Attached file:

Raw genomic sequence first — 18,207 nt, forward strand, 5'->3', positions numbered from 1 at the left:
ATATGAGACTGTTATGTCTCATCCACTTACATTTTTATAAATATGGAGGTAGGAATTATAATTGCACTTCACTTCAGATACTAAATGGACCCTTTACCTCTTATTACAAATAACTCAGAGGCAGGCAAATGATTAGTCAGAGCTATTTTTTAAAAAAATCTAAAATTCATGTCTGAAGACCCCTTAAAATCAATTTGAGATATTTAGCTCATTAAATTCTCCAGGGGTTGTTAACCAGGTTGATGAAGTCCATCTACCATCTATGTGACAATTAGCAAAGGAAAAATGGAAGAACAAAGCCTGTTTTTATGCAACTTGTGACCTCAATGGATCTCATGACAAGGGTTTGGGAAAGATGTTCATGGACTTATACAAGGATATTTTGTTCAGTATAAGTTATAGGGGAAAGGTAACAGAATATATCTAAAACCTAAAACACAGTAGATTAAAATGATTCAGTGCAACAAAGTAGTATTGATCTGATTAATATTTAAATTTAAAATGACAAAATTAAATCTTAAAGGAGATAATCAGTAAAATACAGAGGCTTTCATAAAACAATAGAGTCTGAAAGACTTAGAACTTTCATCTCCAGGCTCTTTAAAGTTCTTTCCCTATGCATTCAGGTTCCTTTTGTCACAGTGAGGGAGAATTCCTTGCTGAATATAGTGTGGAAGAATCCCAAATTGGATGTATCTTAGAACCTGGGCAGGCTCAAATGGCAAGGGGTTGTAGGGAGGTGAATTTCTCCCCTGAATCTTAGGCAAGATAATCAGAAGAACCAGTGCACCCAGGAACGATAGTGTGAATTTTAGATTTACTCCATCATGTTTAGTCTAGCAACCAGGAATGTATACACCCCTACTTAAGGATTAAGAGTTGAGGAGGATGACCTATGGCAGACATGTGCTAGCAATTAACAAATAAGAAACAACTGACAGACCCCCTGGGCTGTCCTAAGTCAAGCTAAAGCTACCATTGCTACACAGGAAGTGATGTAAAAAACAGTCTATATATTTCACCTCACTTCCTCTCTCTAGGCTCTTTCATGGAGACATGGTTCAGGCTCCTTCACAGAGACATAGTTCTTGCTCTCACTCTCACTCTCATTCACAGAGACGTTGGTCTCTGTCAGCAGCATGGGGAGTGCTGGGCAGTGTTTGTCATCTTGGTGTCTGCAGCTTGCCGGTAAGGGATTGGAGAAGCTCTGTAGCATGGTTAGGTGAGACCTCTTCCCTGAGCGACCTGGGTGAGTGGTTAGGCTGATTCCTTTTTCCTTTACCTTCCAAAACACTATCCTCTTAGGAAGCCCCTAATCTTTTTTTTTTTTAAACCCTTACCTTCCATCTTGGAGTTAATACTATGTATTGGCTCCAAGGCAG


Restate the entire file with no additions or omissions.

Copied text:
Raw genomic sequence first — 18,207 nt, forward strand, 5'->3', positions numbered from 1 at the left:
ATATGAGACTGTTATGTCTCATCCACTTACATTTTTATAAATATGGAGGTAGGAATTATAATTGCACTTCACTTCAGATACTAAATGGACCCTTTACCTCTTATTACAAATAACTCAGAGGCAGGCAAATGATTAGTCAGAGCTATTTTTTAAAAAAATCTAAAATTCATGTCTGAAGACCCCTTAAAATCAATTTGAGATATTTAGCTCATTAAATTCTCCAGGGGTTGTTAACCAGGTTGATGAAGTCCATCTACCATCTATGTGACAATTAGCAAAGGAAAAATGGAAGAACAAAGCCTGTTTTTATGCAACTTGTGACCTCAATGGATCTCATGACAAGGGTTTGGGAAAGATGTTCATGGACTTATACAAGGATATTTTGTTCAGTATAAGTTATAGGGGAAAGGTAACAGAATATATCTAAAACCTAAAACACAGTAGATTAAAATGATTCAGTGCAACAAAGTAGTATTGATCTGATTAATATTTAAATTTAAAATGACAAAATTAAATCTTAAAGGAGATAATCAGTAAAATACAGAGGCTTTCATAAAACAATAGAGTCTGAAAGACTTAGAACTTTCATCTCCAGGCTCTTTAAAGTTCTTTCCCTATGCATTCAGGTTCCTTTTGTCACAGTGAGGGAGAATTCCTTGCTGAATATAGTGTGGAAGAATCCCAAATTGGATGTATCTTAGAACCTGGGCAGGCTCAAATGGCAAGGGGTTGTAGGGAGGTGAATTTCTCCCCTGAATCTTAGGCAAGATAATCAGAAGAACCAGTGCACCCAGGAACGATAGTGTGAATTTTAGATTTACTCCATCATGTTTAGTCTAGCAACCAGGAATGTATACACCCCTACTTAAGGATTAAGAGTTGAGGAGGATGACCTATGGCAGACATGTGCTAGCAATTAACAAATAAGAAACAACTGACAGACCCCCTGGGCTGTCCTAAGTCAAGCTAAAGCTACCATTGCTACACAGGAAGTGATGTAAAAAACAGTCTATATATTTCACCTCACTTCCTCTCTCTAGGCTCTTTCATGGAGACATGGTTCAGGCTCCTTCACAGAGACATAGTTCTTGCTCTCACTCTCACTCTCATTCACAGAGACGTTGGTCTCTGTCAGCAGCATGGGGAGTGCTGGGCAGTGTTTGTCATCTTGGTGTCTGCAGCTTGCCGGTAAGGGATTGGAGAAGCTCTGTAGCATGGTTAGGTGAGACCTCTTCCCTGAGCGACCTGGGTGAGTGGTTAGGCTGATTCCTTTTTCCTTTACCTTCCAAAACACTATCCTCTTAGGAAGCCCCTAATCTTTTTTTTTTTTAAACCCTTACCTTCCATCTTGGAGTTAATACTATGTATTGGCTCCAAGGCAG